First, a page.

Prey’s Amber Midthunder Talks MMA, Native American Culture & Meeting The Predator | Movies


If you saw Prey already – and if not, what do you do? It’s on Disney+ right now – so you’ll know Amber Midthunder is an absolute force of nature. Not just anyone can take on cinema’s most notorious hunter and walk away with their spine still attached to the rest of their body – and as Naru, as a Native American woman who wants to become a great hunter in her own right , Midthunder proves she’s more than up to the test at Dan Trachtenberg Predator prequel.

What could be more formidable than the Predator, then? How about taking a Empire Podcast interview — tackling laser-sighted questions about meeting the Predator for the first time on set, filming on native reservation land in Canada, and the alternate path that almost led to Midthunder becoming an MMA fighter. Listen to the full interview here and read the edited highlights below.

EMPIRE: Was it always planned for you to be an actor? Has there been another path in your life?

Amber Midthunder: Yeah absolutely. In fact, at one point I thought I was going to be a professional MMA fighter.

Oh good? How it works?

People are often like, ‘Oh yeah, your parents [are actors]…it makes sense.’ But like, no. Really, I feel like they suggested all the other things to me, and they kind of sat on the secret of what they do. My parents trained in a gym, and there was Brazilian Jiu-Jitsu and MMA. I started doing the kids classes, and I was really bad at it – and then I got my first belt band and like, I don’t know what happened, but it lit a fire in me, and all of a sudden I got very well. I think I finally really felt there was something worth investing in. I actually went there and spent a lot of time doing it, and started teaching the kids. I did for years. And then, because it was Brazilian Jiu-Jitsu just for kids but adults were doing MMA, I was going to amateur and pro MMA fights with people in the gym. And I was like, ‘Oh, this will probably be my future.’

Everything became useful, then, for Prey?

Yeah, it did. So all that to say no, it wasn’t easy. I think knowing my personality, it was pretty obvious – because pretend play was just my favorite thing in the world. When I was very young and my father was auditioning, I memorized all his scenes, just for fun. I loved exercising my ability to memorize things. I was just a nerdy kid, I guess. And I would memorize my favorite TV shows and repeat them over and over. So if you look at that, you’re like, “Oh yeah, that seems obvious.” But no, there were a bunch of different options. I was also a makeup trainee for a long time, and I thought I was going to do makeup. All kinds of different things. I did a few small parts when I was a kid, but I really researched all kinds of other things. And then, when I was 17, I decided, “Oh, no, I’m going to move to LA and play.”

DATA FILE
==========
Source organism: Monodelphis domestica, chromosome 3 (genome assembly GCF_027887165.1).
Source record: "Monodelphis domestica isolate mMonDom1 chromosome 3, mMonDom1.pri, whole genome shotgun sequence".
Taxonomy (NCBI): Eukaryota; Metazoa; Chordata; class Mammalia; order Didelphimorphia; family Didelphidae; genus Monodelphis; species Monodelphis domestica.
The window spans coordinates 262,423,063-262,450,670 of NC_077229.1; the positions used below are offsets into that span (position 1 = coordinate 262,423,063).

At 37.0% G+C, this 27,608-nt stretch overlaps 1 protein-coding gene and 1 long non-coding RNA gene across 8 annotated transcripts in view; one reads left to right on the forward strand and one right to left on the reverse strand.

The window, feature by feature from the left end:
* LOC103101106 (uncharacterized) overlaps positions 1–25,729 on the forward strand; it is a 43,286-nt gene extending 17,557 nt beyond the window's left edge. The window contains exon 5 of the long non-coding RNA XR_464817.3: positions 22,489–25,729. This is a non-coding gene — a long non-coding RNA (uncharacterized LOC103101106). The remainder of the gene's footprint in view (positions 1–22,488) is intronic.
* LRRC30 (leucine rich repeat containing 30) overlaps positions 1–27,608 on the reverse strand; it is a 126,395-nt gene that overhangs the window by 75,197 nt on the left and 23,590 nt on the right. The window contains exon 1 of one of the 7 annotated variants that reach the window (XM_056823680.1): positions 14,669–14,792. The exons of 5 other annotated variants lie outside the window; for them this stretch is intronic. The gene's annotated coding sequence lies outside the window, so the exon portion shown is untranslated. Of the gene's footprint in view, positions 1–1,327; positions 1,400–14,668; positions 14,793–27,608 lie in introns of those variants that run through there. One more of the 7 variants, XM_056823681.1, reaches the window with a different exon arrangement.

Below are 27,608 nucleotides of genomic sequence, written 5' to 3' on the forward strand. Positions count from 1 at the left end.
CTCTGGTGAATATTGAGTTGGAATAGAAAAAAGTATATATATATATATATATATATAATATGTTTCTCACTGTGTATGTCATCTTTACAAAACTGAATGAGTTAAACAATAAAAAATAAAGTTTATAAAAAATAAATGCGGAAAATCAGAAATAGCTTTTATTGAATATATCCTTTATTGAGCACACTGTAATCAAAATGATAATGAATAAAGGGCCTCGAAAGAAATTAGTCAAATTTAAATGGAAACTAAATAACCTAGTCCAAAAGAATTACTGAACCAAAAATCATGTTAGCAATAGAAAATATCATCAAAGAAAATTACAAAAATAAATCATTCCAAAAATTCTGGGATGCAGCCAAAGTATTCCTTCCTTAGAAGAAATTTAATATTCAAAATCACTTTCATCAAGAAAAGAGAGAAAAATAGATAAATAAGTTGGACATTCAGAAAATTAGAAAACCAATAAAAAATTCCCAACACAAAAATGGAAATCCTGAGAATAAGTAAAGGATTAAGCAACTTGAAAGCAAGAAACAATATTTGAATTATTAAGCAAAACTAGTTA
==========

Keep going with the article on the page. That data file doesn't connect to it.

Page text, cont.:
Eventually someone said to me, pretty close to the last audition, “Oh, that’s a Predator film”.

Prey was a top secret movie – how secret was it during the audition process? Did you know why you were riding?

I knew it was a movie just about a young Comanche who wanted to be a hunter, and I don’t even know if I knew the exact time period. I don’t know if it was decided at the time, or if I had that information. But I only had two scenes. It was a scene between me and Naru’s mother, Aruka, in the teepee, which is now played by Michelle Thrush. And then Dakota Beavers’ character, Taabe, another scene of them by the fire. Those two scenes are still in the movie – very, very different now than when I originally read them, but they stayed the same for a long time. It was February 2020. And then it disappeared due to COVID, then came back. I heard about it and I said to myself: “What is this film?” Because he was gone for so long, and I was like, “Oh, yeah, yeah, that one! The Comanche I know nothing about! And then it started again, and finally someone said to me, pretty close to the last audition, “Oh, that’s a Predator movie.” And I was like, “What? Oh my God! How’s it going to work?”, and I went through all the questions that I think everyone has asked. “What? What… ? What will it look like? What does that mean?” I went through all these things, then I read the script, then I got it.

The Predator is a huge part of pop culture, but the first movie came out about 10 years before you were born. Growing up, was that a big thing for you, or something that you were vaguely aware of in the background?

I would say door number two [laughs]. I said it with pride, but I realize now that it’s a bit embarrassing, I was more aware of it in a pop culture sense. But it’s I think, solidified in the way it’s iconic that the lines of Predator get used to other movies now, so often, or it’s in memes or just constant references and jokes. It’s so integrated into the stuff. I was obviously aware Predatorbut I didn’t realize how well I knew them until I actually sat down and watched them, which was really fun.

It’s not a movie where you can say, “Get in the chopper!” But people are going to take lines of dialogue from this movie.